Basically, if you are using RSS to re-distribute content from external sites, you are classed as an Aggregator.


    My take on this is that if you provide "Headline" and "Accompanying image" and may be a "Lede" (description or subtitle) and this directly links to the original article, then this method of "Aggregation" has the most favorable chance of being deemed as "Fair Use" in any court case.

    But hey, we are talking court cases... Be careful.
  • Interesting find and interesting read, thanks for sharing.

    I'm about to create one such app, and I used Google News for testing the RSS feed, but mostly there were no images included (only gray question marks).

    I'll try one of the other sources mentioned in another thread.

    Btw, there are a lot of apps on GP, which do nothing else, but show feeds from various RSS sources. This is not encouraged by Google, but for now, everything seems to be OK. One of the bigger devs who had 99% of his apps suspended is Drippler. All their apps were only RSS feeds.

    Anyway, as far as I understand, you can have RSS feeds, as long as you also provide some of your own content and that's what I plan to do. :)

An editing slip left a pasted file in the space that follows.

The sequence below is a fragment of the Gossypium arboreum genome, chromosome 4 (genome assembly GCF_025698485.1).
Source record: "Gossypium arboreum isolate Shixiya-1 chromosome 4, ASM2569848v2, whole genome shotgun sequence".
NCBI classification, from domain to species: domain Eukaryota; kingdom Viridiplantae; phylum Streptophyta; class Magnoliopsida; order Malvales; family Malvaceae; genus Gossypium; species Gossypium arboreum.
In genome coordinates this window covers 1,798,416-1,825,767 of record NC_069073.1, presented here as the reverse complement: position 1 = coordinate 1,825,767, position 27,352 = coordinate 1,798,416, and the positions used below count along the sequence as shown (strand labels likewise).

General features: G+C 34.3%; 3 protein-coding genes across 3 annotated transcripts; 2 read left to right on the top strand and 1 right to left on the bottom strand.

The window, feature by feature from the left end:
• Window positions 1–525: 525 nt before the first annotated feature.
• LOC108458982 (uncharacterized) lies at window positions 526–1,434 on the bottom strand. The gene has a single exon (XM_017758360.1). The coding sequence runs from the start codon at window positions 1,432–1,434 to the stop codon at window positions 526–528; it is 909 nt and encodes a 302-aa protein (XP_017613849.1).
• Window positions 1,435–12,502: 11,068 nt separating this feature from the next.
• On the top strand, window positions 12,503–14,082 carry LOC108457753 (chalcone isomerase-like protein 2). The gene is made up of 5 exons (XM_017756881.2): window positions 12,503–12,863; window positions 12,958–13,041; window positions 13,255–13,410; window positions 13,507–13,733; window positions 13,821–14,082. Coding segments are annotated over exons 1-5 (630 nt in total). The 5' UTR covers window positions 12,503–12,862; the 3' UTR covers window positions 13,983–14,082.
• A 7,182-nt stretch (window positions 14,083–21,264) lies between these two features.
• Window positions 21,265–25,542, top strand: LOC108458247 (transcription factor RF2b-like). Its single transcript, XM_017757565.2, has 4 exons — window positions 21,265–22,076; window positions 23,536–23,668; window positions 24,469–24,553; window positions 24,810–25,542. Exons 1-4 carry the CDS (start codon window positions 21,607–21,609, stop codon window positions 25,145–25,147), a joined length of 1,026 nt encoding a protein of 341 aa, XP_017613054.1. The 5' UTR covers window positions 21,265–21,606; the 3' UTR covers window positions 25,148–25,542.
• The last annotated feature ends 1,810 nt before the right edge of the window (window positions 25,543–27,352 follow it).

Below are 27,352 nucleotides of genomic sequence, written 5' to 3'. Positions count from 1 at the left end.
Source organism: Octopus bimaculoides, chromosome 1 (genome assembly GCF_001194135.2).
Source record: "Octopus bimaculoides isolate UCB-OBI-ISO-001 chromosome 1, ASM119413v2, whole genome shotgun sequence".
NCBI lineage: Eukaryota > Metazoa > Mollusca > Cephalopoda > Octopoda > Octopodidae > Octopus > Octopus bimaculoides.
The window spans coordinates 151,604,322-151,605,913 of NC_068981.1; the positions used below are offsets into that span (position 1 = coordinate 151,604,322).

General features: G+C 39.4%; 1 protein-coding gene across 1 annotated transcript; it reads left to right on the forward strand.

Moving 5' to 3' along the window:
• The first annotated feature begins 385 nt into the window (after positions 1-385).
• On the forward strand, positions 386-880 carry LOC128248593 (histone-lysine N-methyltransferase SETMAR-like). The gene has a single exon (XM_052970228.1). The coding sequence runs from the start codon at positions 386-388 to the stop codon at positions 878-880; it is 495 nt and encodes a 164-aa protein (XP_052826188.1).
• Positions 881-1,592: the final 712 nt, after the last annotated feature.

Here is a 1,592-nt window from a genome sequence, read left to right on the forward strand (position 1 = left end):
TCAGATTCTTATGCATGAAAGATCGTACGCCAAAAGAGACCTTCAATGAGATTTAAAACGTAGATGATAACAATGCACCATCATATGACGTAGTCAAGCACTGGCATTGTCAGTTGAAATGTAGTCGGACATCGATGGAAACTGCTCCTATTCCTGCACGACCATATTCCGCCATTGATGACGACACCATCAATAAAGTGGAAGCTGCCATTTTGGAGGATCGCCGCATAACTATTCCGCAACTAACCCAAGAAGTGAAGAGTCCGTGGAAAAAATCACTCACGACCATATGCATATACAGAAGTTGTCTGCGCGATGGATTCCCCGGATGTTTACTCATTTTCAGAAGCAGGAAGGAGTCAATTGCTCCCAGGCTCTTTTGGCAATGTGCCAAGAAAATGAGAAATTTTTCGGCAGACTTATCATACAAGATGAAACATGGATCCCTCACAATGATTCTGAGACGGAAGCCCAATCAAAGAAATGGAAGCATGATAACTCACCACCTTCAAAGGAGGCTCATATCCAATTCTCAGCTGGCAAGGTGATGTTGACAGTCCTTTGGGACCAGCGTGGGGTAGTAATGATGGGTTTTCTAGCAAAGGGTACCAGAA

• Hi!

    Very nice analysis here. Thanks!
    I had some successful apps that used rss, podcasts and websites but when I read more about copyright I canceled them just in case. It is not easy to have permission to frame their website or rss because if we have adds I think it its commercial use...
    For example:
    "The Website must not be used in any other way, including for commercial purposes, and you may not otherwise reproduce, re-utilise or redistribute it, or frame or deep-link to it on any other website, without the prior written permission of the FAPL."
    Most of the rss feeds are for personal and non commercial use.
    I saw many apps that uses a disclaimer saying that they could remove the link if the owner wants. Do you think it is a legal way to do this?

    @ianmarkjen: have you sent the app for them to test or only an email / letter asking permission?

    Thanks again for your experience!

  • I use the Google's News RSS feed for certain words. However, in Andromo, I can't get the images showing, so I switched to text only. Could this be a problem? I run AdMob in that particular app.

    Thanks.
  • casan9va I think if Google can aggregate via RSS, anyone can...  Until they're ever stopped we're ok.


  • @hendrixs if you can give me a Google News RSS link that you tried I can look into why the photos don't show up. We did update some code in 3.2.5 so you might want to try it again.
  • @hendrixs I checked out the feed and the feed is not a media feed at all. Some descriptions do contain img tags which we should be able to parse, however their format is slightly odd: //t0.gstatic.com/images?q=tbn:ANd9GcTVLz1eU2otRL2F-RYlfToCLfUWAgnyi3yyfRnM6UKv1REnr_Rw9i5NebEs4cytfv5MDQMtgDbA\

    I will look to see if we can do anything.

    mark.
  • OK, thanks Mark.

    I'll try to create different RSS feeds in the future.